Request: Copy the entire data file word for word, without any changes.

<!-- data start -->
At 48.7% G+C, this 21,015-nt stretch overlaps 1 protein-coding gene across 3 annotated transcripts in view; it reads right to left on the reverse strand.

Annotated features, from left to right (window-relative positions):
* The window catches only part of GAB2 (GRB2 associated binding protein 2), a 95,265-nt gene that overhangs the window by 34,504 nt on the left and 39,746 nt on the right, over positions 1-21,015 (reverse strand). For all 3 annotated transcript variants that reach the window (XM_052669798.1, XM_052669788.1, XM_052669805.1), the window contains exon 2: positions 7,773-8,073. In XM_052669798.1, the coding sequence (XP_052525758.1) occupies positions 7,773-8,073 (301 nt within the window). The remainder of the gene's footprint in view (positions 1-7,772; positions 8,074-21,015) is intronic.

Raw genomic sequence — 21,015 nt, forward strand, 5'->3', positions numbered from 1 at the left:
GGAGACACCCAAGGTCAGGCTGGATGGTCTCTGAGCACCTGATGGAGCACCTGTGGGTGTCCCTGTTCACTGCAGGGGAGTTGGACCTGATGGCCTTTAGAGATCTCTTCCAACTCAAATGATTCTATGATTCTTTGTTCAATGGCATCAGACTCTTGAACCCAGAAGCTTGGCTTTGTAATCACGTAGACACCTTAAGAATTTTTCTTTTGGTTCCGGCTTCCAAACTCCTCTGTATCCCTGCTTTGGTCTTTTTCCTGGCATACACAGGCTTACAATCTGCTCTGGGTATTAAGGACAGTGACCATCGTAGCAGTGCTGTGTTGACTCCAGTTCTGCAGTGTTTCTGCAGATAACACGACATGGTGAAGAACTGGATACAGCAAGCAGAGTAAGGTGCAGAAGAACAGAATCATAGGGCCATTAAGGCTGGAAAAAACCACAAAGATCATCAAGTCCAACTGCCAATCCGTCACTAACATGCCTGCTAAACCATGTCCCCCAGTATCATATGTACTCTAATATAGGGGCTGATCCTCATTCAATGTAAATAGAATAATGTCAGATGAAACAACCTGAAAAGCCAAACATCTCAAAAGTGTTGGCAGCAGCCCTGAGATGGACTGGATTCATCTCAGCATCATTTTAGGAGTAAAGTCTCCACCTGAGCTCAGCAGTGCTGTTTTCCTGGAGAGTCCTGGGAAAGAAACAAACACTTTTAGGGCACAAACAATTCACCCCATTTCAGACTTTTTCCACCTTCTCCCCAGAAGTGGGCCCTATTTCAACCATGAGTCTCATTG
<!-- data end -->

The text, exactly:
At 48.7% G+C, this 21,015-nt stretch overlaps 1 protein-coding gene across 3 annotated transcripts in view; it reads right to left on the reverse strand.

Annotated features, from left to right (window-relative positions):
* The window catches only part of GAB2 (GRB2 associated binding protein 2), a 95,265-nt gene that overhangs the window by 34,504 nt on the left and 39,746 nt on the right, over positions 1-21,015 (reverse strand). For all 3 annotated transcript variants that reach the window (XM_052669798.1, XM_052669788.1, XM_052669805.1), the window contains exon 2: positions 7,773-8,073. In XM_052669798.1, the coding sequence (XP_052525758.1) occupies positions 7,773-8,073 (301 nt within the window). The remainder of the gene's footprint in view (positions 1-7,772; positions 8,074-21,015) is intronic.

Raw genomic sequence — 21,015 nt, forward strand, 5'->3', positions numbered from 1 at the left:
GGAGACACCCAAGGTCAGGCTGGATGGTCTCTGAGCACCTGATGGAGCACCTGTGGGTGTCCCTGTTCACTGCAGGGGAGTTGGACCTGATGGCCTTTAGAGATCTCTTCCAACTCAAATGATTCTATGATTCTTTGTTCAATGGCATCAGACTCTTGAACCCAGAAGCTTGGCTTTGTAATCACGTAGACACCTTAAGAATTTTTCTTTTGGTTCCGGCTTCCAAACTCCTCTGTATCCCTGCTTTGGTCTTTTTCCTGGCATACACAGGCTTACAATCTGCTCTGGGTATTAAGGACAGTGACCATCGTAGCAGTGCTGTGTTGACTCCAGTTCTGCAGTGTTTCTGCAGATAACACGACATGGTGAAGAACTGGATACAGCAAGCAGAGTAAGGTGCAGAAGAACAGAATCATAGGGCCATTAAGGCTGGAAAAAACCACAAAGATCATCAAGTCCAACTGCCAATCCGTCACTAACATGCCTGCTAAACCATGTCCCCCAGTATCATATGTACTCTAATATAGGGGCTGATCCTCATTCAATGTAAATAGAATAATGTCAGATGAAACAACCTGAAAAGCCAAACATCTCAAAAGTGTTGGCAGCAGCCCTGAGATGGACTGGATTCATCTCAGCATCATTTTAGGAGTAAAGTCTCCACCTGAGCTCAGCAGTGCTGTTTTCCTGGAGAGTCCTGGGAAAGAAACAAACACTTTTAGGGCACAAACAATTCACCCCATTTCAGACTTTTTCCACCTTCTCCCCAGAAGTGGGCCCTATTTCAACCATGAGTCTCATTG